The Overnight made its debut earlier this year at the Sundance Film Festival. And there was so much going on, that it was unfortunately one of the movies I missed seeing the first time around. So I’m glad the film is getting a theater release and that I got to finally see it. It’s an interesting film because it combines comedy with certain aspects of horror films’ creepy, suspicious of characters kind of feel.

Director Patrick Brice, who shows a lot of potential with this film, took some time out of his busy schedule to talk to me about The Overnight, his inspiration for writing, and how he came to start working with the Duplass brothers. You can check out the entire interview below and be sure to check out The Overnight, in theaters June 26.


Congratulations on ‘The Overnight’! And you have another film, ‘Creep’, as well coming out soon as well, right?

Thank you! Yeah, and they’re coming out the same day, which is crazy!

What were the challenges of writing ‘The Overnight’ and directing two different kinds of films?

Well, Creep was improvised, so The Overnight was my first scripted film. For me, one of the challenges was, and this may sound stupid, but during the writing process I accidentally deleted the first draft of the script when I was 70 pages into it. I didn’t save the file correctly and it was completely gone. Luckily, I was working on an outline, but still at the same time it kind of created this exercise of going back and writing again. I was really paying close attention to what needed to be in the movie and what didn’t need to be in the movie. So that was difficult [laughs]. And emotional, having to deal with that. I just really set out to make a movie that would make me laugh as much as possible, but also I wanted something that while you’re laughing, there’d be an emotional connection with the characters. As an audience member, you feel like you’re going along on this crazy journey into this night with them.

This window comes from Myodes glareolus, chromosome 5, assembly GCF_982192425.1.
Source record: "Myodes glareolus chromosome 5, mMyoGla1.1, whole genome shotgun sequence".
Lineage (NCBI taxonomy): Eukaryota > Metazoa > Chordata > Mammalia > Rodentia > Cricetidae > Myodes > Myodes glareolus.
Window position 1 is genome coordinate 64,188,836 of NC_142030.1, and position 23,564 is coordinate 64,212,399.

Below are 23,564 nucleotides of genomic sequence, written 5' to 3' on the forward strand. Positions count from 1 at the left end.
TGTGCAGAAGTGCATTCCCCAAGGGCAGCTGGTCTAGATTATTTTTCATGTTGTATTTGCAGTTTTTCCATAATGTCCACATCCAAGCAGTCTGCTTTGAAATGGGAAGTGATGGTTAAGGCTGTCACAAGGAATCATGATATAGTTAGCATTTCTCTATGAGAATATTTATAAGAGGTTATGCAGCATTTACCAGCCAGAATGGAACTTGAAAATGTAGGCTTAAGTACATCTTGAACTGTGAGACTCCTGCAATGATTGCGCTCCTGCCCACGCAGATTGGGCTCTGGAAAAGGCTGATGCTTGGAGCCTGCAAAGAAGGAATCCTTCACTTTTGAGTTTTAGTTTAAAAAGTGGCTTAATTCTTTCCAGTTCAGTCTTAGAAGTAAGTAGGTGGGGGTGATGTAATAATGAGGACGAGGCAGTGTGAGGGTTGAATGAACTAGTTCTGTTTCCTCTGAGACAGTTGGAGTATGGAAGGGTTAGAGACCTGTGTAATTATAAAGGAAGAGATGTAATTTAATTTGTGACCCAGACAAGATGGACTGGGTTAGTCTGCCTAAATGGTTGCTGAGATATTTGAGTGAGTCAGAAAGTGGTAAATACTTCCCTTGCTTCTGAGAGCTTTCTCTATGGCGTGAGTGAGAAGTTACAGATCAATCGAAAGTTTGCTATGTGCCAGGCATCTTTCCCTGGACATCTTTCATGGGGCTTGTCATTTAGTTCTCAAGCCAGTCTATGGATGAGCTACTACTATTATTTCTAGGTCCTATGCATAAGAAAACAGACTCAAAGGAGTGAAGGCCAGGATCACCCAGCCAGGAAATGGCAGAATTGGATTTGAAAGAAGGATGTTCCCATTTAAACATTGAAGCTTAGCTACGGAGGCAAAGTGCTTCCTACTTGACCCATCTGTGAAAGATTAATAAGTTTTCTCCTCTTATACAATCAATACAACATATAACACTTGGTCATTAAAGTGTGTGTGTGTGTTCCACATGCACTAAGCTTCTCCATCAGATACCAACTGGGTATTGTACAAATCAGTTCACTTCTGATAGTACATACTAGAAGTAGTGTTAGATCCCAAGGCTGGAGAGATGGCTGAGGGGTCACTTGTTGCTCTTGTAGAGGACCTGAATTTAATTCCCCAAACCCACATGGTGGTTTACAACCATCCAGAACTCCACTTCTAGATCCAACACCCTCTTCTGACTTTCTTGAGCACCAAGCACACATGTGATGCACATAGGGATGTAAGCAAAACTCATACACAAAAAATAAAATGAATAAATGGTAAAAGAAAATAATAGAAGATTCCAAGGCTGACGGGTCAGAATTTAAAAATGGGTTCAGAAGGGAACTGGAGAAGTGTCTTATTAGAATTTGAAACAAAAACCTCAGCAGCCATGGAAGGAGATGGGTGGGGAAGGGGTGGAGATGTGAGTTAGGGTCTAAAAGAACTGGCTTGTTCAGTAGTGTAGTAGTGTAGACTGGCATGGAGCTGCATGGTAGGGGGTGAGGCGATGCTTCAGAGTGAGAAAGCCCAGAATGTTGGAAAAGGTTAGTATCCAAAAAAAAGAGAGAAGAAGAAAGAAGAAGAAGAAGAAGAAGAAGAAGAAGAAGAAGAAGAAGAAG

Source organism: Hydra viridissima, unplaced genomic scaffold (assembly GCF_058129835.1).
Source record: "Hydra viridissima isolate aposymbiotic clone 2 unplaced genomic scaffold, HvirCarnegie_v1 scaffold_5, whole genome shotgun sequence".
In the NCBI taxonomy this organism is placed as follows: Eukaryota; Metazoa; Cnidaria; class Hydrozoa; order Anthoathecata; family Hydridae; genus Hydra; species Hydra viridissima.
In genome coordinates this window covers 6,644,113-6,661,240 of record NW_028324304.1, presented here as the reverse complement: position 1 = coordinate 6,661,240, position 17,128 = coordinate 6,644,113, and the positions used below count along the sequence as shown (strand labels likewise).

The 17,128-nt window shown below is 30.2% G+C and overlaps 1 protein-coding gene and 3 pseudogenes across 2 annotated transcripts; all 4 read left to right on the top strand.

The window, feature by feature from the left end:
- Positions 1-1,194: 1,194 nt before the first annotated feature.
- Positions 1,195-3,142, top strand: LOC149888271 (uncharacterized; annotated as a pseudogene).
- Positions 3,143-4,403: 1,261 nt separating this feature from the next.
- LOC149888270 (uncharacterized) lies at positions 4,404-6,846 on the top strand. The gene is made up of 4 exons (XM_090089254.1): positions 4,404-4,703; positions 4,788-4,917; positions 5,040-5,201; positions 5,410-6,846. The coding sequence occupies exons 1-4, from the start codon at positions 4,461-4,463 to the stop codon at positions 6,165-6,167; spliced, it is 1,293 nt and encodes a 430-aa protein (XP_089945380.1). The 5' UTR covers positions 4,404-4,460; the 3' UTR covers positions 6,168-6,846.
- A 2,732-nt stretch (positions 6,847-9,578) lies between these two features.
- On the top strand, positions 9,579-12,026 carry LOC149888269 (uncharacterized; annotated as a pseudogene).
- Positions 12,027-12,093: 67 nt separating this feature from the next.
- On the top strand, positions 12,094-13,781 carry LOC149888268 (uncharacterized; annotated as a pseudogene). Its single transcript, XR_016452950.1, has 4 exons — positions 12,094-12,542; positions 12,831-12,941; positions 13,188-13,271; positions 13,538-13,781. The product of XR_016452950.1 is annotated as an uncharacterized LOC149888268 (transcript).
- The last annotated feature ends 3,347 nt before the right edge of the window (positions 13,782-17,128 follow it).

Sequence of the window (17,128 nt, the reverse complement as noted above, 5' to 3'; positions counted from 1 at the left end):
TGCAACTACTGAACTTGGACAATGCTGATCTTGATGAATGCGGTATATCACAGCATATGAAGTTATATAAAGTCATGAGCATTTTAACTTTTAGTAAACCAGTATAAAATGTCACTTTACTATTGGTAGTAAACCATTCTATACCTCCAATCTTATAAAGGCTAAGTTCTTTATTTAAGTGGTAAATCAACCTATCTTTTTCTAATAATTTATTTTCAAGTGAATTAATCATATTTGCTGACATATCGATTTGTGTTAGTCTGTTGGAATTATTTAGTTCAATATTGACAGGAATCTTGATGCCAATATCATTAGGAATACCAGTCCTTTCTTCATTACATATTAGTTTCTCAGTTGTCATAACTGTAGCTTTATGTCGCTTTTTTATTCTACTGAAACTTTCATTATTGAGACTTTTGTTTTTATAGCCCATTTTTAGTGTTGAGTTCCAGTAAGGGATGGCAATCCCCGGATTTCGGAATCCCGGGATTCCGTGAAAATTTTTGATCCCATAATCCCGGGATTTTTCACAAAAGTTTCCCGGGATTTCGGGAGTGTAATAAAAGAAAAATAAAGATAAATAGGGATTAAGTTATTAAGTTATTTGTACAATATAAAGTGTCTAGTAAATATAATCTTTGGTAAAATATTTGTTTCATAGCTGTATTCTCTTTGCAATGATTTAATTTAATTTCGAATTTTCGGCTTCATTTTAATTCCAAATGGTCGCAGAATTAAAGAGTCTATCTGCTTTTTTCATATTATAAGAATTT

I had no idea what to expect going in. But you hit the nail on the head with the awkward dinner date situation and being new in a place where you’re unfamiliar with everyone. The film was funny, but also creepy in a way. Was that what you’d always had in mind?

Yeah, absolutely. I learned a lot from making Creep, and working with narrative tension and how to dial that in, and of ratcheting up the situation. Audiences kind of enjoy being played with in that way, you know? There’s definitely a bit of a masochistic element about being a moviegoer and liking these kinds of movies, like horror movies and horror, so I thought it’d be fun to interject moments of that in a comedy. The idea of a movie where you’re laughing but you’re also wrapped up in the plot and you’re really trying to figure out what’s gonna happen next. And it’s hopefully coming from a direction you didn’t expect.

It’s a social analysis kind of film and suspenseful in a lot of ways. Where did the inspiration come from to write this film? 

It came from thinking a lot about what friends of mine are going through right now as young parents and trying to reconcile being a parent and taking care of your kids, but also having a social life and maintaining a concept of your individuality. So that was a cool jumping off point in terms of trying to find a reason why Adam Scott and Taylor Schilling’s characters are staying at the house all night despite all the weird things that are happening.

I also love and am completely understanding of the craziness that is Los Angeles and I thought it’d be a fun chance to poke fun at the city I live in. Then I wanted to make something that was contained. Because we had such a small budget, I knew that the film was primarily going to take place inside this house and involve these characters. And from moment to moment thinking, “what could keep this situation dynamic?” and trying to prevent it from feeling claustrophobic.